Of Swearing, Shakespeare and Smackwagons

ShakespeareLast week, Colin suggested a family ban on cussing, including his own use of profanity.

Although I appreciate his attention to the matter, our ten year-old is more disposed to biting than swearing. I suspect the focus of his ban is probably more on me cleaning up my act. I don’t have the same kind of leverage in the biting arena. No one here’s presenting him with some bad example I can remove. I can only scold him for acting like a two year-old and try to keep snacks handy in case he’s really just hungry.

Of the two, his brother is certainly the more practiced in profanity. Until recently Jack might have thought he was keeping this from us. If he’d been really trying, he wouldn’t have left the tracks he did to the anonymous YouTube channel he created upon which he’d recently posted a video.

As I’ve mentioned, a popular thing with his crowd is recordings of people narrating the games they’re playing. Some of these ‘YouTubers’ have so many followers they draw advertisers. Jack dreams of being one such videographer. He saved up, ordered a camera attachment and software, and figured out how to install both.

… And then apparently posted his own masterpiece, which Mike tells me is generously laced with a certain expletive he may or may not have heard around here. I won’t be watching it. I like to maintain my façade of ignorance. Jack says we shouldn’t be alarmed, that he’s just playing a role his contemporaries find funny, and mimicking the material he’s been absorbing into his developing frontal lobe. And yes, all of this has happened under our careful supervision.

A book with translations of common slang in Buenos Aires, for those who want to swear in Spanish. At one point I must have thought this would be charming.

A book with translations of common slang in Buenos Aires, for those who want to swear in Spanish. At one point I must have thought this would be charming.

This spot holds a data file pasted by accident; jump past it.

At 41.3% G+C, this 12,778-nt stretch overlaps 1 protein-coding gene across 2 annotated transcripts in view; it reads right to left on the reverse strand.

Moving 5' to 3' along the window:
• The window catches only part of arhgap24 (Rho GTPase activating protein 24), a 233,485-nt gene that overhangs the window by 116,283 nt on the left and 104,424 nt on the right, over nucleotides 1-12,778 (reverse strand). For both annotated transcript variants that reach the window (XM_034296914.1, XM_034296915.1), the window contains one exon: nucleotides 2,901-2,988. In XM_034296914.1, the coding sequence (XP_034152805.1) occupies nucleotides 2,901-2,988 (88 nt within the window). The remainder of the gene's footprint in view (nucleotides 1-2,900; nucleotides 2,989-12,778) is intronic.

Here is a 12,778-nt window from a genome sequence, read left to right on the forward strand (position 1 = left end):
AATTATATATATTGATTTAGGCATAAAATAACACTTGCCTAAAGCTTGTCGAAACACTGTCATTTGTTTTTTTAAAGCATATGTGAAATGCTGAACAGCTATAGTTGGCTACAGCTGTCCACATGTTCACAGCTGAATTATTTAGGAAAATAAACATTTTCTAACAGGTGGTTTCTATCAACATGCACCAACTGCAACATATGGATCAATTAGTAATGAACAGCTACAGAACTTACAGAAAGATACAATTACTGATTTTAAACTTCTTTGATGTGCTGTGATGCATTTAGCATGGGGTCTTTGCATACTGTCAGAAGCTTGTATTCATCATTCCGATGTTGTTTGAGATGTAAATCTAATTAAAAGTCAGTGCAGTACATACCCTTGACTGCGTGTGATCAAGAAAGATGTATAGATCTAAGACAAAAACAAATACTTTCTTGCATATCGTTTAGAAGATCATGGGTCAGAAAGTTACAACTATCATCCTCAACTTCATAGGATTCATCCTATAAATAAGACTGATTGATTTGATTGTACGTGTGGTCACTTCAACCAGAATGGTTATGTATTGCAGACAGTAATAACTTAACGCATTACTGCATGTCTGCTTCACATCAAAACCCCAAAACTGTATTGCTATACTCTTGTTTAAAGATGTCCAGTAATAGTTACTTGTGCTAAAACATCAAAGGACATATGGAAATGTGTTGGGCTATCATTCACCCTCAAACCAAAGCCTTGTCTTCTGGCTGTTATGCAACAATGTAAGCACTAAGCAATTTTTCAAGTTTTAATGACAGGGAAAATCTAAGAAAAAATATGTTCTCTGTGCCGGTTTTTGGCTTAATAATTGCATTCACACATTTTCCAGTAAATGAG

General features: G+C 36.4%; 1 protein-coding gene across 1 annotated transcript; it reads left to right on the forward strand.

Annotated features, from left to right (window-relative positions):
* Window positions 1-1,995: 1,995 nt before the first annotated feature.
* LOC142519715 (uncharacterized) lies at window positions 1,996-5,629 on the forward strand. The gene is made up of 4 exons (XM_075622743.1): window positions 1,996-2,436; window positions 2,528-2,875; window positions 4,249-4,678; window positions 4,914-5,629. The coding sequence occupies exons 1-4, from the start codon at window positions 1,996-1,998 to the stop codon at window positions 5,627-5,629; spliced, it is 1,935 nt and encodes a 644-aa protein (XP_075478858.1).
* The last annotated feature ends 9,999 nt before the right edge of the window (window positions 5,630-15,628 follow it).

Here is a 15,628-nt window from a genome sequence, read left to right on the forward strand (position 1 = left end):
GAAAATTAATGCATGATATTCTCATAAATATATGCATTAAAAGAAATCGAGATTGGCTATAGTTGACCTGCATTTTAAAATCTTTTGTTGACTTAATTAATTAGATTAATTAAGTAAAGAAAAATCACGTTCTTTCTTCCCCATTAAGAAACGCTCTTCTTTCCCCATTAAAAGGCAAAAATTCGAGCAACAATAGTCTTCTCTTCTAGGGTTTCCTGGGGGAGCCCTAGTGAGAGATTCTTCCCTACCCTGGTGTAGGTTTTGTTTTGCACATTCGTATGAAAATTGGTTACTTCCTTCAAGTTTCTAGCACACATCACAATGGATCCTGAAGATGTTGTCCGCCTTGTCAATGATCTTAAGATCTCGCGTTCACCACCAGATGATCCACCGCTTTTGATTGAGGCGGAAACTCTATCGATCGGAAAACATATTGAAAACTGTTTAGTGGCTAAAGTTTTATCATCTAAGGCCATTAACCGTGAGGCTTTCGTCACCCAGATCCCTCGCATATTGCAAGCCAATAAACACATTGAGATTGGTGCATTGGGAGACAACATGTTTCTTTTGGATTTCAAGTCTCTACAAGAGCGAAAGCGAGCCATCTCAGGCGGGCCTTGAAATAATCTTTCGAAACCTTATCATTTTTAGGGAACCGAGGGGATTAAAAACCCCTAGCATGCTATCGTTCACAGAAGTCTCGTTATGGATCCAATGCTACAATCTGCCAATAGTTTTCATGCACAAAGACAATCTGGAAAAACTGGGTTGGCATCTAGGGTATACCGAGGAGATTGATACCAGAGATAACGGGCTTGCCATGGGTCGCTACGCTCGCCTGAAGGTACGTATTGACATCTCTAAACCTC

So our son has become another source of the material I once found objectionable enough to try to limit before I got too tired. Now we just place the computer in a high traffic area of the kitchen and tell ourselves that we’re keeping an eye out. In our defense, we’re in charge of a lot of stuff that wasn’t in the parenting manual, including an overwhelming amount of existing and emerging digital media, such as the 100 HOURS of video uploaded to YouTube EVERY MINUTE which is in no way monitored or regulated by any governing body I can figure.

We tried banning certain YouTube channels when we happened to notice they contained colorful material. At one point I blocked YouTube all together (using a handy instructional video I found on, ahem, YouTube). Then I noticed my kids were spending a lot of time at the homes of other people whom I suspect are under somewhat less supervision.

Any parent who can manage all of this without eventually giving up and retreating to a corner with a soft blankie and a flask, doesn’t otherwise have a life.

It’s not impossible to completely ban digital media. We could live in a cabin in the woods a la’ Mountain Family Robinson, wrestle bears and chop firewood. And then our kids would become charmingly helpless adults who can’t program the DVR, look up their bank balance online or buy a subway ticket from the vending machine.

When I was growing up, a family with teenage girls lived down the street. I don’t know if they were Amish or what, but they always wore dresses and they weren’t allowed to watch TV. They loved babysitting us, and would both do so at once. At first, my parents thought it was great – two sitters for the price of one. Their enthusiasm for this tandem arrangement was almost immediately tempered when they realized the girls didn’t actually supervise us. They would plunk themselves down and remain in front of our set – which got the three network channels and one public station – until my parents came home. We could paint ourselves blue and run naked and the girls wouldn’t notice.